In March of 2019 the Social Security Administration (SSA) resumed sending “no-match” letters (formally known as Employer Correction Request Notices) to U.S. employers whose 2018 W-2 wage reports contained non-matching combinations of names and Social Security Numbers (SSNs). According to SHRM, about 575,000 such letters have been issued to employers so far this year.
By way of background, a no-match letter is simply a notification from SSA to an employer that a certain number of wage reports prepared by an employer contained name and SSN combinations that do not match SSA records. No-matches can arise from benign reasons, such as typos or hyphenated names. No-match letters were first sent out in 2007 but were discontinued in 2012 as the accompanying regulatory process set forth by the SSA was enjoined by litigation.
A standard no-match letter instructs that corrections to wage reports may be made using the SSA’s Business Services Online within 60 days and stresses that the letter does not address any employee’s work authorization or immigration status, nor does it mean the listed employee intentionally misrepresented their SSN to the government. The letter itself does not list which employees are affected. Instead, the employer must utilize the SSA’s Business Services Online portal to retrieve a list of names. Employers with the advice of employment and/or immigration counsel may then work with identified employees to resolve mis-matches, which may include notifying them of the no-match, issuing corrected W-2s, or giving employees a reasonable time to address errors.
Although the SSA itself is not an enforcement agency and will not take action against an employer who does not correct no-matches, a no-match letter can be an indication of potential compliance issues with other agencies, including Immigrations and Customs Enforcement (ICE), a sub-agency of the Department of Homeland Security responsible for workforce enforcement and the Internal Revenue Service (IRS), which can penalize employers for not reporting correct wage information. Perhaps most importantly, an employer’s response to a no-match could lead to serious civil or, when there is a pattern of violations, criminal penalties if, e.g., during the course of an I-9 audit, ICE finds that the employer employed individuals who were not authorized to work.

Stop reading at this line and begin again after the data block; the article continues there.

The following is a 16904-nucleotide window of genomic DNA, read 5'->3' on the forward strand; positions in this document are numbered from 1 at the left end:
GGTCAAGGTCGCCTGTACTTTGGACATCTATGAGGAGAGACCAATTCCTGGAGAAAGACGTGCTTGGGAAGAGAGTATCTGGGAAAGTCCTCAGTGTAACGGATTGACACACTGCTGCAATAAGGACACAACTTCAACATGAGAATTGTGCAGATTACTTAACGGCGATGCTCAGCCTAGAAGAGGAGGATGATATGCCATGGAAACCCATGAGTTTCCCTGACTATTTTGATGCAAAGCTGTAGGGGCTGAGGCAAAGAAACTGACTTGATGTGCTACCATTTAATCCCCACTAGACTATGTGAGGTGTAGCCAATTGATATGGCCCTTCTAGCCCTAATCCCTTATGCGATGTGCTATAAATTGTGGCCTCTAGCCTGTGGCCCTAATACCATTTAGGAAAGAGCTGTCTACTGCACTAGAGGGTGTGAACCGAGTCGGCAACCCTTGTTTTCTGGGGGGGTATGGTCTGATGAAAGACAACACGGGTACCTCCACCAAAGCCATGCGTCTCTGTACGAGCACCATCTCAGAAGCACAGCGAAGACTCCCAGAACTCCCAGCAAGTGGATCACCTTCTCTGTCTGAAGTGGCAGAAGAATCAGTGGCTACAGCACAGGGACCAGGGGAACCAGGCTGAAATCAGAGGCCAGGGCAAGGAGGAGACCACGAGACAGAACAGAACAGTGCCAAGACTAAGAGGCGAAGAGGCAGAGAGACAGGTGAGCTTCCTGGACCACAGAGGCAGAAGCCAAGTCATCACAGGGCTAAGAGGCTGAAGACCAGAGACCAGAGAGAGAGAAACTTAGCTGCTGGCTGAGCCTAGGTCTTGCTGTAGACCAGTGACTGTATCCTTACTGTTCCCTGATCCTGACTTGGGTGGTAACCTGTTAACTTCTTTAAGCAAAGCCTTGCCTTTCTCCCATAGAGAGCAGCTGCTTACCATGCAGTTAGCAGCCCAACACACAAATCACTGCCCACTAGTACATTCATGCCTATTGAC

There are several reference materials available for employers seeking to understand how to address no-match letters, while at the same time, avoiding violating anti-discrimination provisions of the Immigration and Nationality Act. These resources may include the sample letter provided by the SSA, the Department of Justice fact sheet, or even the safe harbor regulation proposed by ICE of August 15, 2007 (later withdrawn during litigation).
Ultimately, while relatively innocuous in and of itself, a no-match letter from the SSA presents intertwined compliance issues that must be carefully navigated with the advice of counsel.
 The employer’s response to a no-match letter may be used to assess whether their employment of individuals unauthorized to work was done “knowingly.” For example, failing to respond at all to a no-match letter might constitute willful blindness of an employee’s unauthorized working status. Similarly, consecutive no-match letters or other documentation of mismatched name and SSN records could lead to a finding of constructive knowledge of an employee’s unauthorized status. In such situations, ICE might levy fines or seek other penalties against the employer.
© Jewell Stewart & Pratt PC 2019